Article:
In an op-ed yesterday (“Operation Coldstore and the perils of academic misinformation”, ST, 4 April 2018), Kumar Ramakrishna notes that his book “Original Sin? Revising the Revisionist Critique of the 1963 Operation Coldstore in Singapore” “critiqued the notion” by me and other historians “that Coldstore was mounted for crass political reasons rather than legitimate security ones” and says that “it is simply untrue that [Thum’s] scholarship has been unchallenged.”
While Prof Kumar’s book challenged my work, it did not contradict my central thesis. In pages 84-95, Prof Kumar accepts that there is no evidence that the detainees of Operation Coldstore were involved in a communist conspiracy to subvert the government of Singapore, and quotes Dr Goh Keng Swee, Lord Selkirk, DPM Toh Chin Chye, and Malaysian CPM expert CC Too as accepting there was no evidence. Instead, Prof Kumar’s argument, starting in page 89, is to redefine security in a “maximalist” way (page 91) that explicitly includes potential political outcomes unfavourable to Lee Kuan Yew as a threat to security, and approvingly quotes Dr Goh saying, “The real nature of the threat was that they could be in a position to take over the state in a future general election.”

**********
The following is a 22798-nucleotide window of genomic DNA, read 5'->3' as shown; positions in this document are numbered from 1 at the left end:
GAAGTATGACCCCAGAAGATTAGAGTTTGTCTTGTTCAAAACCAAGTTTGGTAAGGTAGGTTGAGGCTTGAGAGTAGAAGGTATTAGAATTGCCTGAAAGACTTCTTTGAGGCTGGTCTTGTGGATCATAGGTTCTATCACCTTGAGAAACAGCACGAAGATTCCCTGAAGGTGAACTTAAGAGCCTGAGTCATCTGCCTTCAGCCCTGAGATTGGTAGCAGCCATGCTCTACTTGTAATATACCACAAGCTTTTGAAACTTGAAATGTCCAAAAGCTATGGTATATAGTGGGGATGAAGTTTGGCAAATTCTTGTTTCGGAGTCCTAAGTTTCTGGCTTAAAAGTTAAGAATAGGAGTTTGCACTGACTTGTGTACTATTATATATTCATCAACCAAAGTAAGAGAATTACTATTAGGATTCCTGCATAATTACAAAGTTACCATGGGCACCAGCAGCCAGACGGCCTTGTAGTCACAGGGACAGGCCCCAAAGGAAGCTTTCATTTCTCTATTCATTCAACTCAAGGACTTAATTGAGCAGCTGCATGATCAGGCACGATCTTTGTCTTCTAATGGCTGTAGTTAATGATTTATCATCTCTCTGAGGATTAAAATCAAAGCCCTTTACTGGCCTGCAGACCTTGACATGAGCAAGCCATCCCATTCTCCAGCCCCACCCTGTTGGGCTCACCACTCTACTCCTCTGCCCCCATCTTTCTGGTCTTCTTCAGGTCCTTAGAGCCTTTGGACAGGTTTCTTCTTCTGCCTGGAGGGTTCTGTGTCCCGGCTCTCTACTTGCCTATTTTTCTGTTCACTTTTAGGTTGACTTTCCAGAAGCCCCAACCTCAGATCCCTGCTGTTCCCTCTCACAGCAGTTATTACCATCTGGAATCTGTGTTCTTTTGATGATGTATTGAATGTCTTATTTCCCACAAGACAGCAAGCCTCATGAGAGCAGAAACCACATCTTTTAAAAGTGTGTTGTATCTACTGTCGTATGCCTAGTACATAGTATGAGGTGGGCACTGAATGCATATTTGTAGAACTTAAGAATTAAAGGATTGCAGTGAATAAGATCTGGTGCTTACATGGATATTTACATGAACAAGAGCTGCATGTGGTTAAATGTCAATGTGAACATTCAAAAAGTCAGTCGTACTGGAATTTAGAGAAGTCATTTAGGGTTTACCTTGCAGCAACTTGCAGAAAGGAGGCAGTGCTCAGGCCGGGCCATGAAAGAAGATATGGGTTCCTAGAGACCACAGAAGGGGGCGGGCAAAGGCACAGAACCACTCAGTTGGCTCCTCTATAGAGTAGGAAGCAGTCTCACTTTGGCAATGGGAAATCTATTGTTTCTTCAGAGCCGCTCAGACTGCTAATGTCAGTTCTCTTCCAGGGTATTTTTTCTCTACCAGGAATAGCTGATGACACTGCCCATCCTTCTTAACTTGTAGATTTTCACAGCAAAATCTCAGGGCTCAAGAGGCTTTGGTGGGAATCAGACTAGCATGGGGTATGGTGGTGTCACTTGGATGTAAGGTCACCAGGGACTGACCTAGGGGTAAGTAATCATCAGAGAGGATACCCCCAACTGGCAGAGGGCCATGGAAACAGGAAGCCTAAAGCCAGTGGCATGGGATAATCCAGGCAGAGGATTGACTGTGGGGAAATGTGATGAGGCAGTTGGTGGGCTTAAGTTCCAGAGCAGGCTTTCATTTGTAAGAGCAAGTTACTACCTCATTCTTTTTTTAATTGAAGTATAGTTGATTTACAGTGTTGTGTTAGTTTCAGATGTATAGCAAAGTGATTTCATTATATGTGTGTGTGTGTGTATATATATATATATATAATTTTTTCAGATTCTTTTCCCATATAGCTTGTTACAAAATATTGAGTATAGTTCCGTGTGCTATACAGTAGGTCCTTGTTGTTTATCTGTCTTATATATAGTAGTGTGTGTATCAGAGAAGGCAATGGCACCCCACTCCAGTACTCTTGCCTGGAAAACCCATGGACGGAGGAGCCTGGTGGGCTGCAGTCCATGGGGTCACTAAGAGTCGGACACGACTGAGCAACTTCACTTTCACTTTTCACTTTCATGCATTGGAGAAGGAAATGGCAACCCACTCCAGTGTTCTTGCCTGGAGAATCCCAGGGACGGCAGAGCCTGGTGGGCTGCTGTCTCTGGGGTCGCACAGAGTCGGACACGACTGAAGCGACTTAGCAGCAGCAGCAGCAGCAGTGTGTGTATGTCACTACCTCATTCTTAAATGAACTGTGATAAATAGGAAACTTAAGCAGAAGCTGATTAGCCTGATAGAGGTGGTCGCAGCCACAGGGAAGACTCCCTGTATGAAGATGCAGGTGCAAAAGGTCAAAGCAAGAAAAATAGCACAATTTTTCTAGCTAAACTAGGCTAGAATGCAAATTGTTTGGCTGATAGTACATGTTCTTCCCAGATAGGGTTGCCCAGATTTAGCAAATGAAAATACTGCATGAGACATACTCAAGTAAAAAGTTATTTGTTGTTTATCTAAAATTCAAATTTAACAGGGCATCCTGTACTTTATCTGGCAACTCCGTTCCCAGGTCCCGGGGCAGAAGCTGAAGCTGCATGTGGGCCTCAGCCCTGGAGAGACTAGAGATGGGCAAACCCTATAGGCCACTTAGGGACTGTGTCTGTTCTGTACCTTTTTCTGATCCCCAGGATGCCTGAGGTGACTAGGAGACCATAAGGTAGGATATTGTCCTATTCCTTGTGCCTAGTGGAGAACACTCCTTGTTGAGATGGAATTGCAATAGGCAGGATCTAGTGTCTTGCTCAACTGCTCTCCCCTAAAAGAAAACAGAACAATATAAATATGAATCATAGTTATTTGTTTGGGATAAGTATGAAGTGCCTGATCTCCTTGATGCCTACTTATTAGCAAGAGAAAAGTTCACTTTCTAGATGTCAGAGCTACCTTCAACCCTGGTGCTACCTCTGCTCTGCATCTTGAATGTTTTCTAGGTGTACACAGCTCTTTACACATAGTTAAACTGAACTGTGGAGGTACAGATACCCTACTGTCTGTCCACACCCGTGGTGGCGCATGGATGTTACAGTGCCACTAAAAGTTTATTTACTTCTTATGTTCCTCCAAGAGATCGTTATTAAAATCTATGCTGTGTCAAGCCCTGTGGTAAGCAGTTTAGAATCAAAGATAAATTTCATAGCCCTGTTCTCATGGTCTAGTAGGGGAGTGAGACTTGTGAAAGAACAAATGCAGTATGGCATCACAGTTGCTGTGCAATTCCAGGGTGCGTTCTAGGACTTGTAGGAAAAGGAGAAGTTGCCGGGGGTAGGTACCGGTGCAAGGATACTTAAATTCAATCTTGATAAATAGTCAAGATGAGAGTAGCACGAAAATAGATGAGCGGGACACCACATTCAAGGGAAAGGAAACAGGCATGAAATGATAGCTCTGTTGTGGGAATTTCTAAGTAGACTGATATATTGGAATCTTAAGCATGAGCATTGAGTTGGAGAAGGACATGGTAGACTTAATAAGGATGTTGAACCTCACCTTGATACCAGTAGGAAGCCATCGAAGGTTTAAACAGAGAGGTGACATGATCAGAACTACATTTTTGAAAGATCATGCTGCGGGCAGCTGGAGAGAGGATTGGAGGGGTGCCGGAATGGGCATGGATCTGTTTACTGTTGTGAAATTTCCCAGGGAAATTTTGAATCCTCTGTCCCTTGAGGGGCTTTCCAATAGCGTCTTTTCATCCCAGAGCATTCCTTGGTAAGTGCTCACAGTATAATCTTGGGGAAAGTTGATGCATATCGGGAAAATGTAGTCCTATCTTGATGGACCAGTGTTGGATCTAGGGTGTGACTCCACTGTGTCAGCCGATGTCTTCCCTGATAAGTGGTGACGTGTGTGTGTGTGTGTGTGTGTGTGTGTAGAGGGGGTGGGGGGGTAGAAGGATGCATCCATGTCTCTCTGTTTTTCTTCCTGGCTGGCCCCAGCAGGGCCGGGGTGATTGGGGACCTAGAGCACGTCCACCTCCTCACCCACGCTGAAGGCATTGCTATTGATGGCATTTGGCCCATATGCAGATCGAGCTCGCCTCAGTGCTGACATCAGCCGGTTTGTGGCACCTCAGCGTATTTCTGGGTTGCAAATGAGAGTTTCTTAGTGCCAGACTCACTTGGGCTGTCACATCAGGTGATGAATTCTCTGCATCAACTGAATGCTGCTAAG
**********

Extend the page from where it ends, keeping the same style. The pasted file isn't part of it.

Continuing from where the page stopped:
In other words, Prof Kumar not only accepts the fact there there was no evidence that the detainees of Operation Coldstore were involved in any communist conspiracy to overthrow the government, but his argument supports my point that political considerations were the primary reason for Operation Coldstore. I reproduce the relevant pages here, with his citations. I note that Prof Kumar was given privileged access to the Singapore Internal Security Department Archives for this book.
I urge him to make his sources public so that the people of Singapore can decide the truth for ourselves. Prof Kumar has previously not accepted invitations to debate me, but I still welcome the opportunity to have an honest academic debate with him.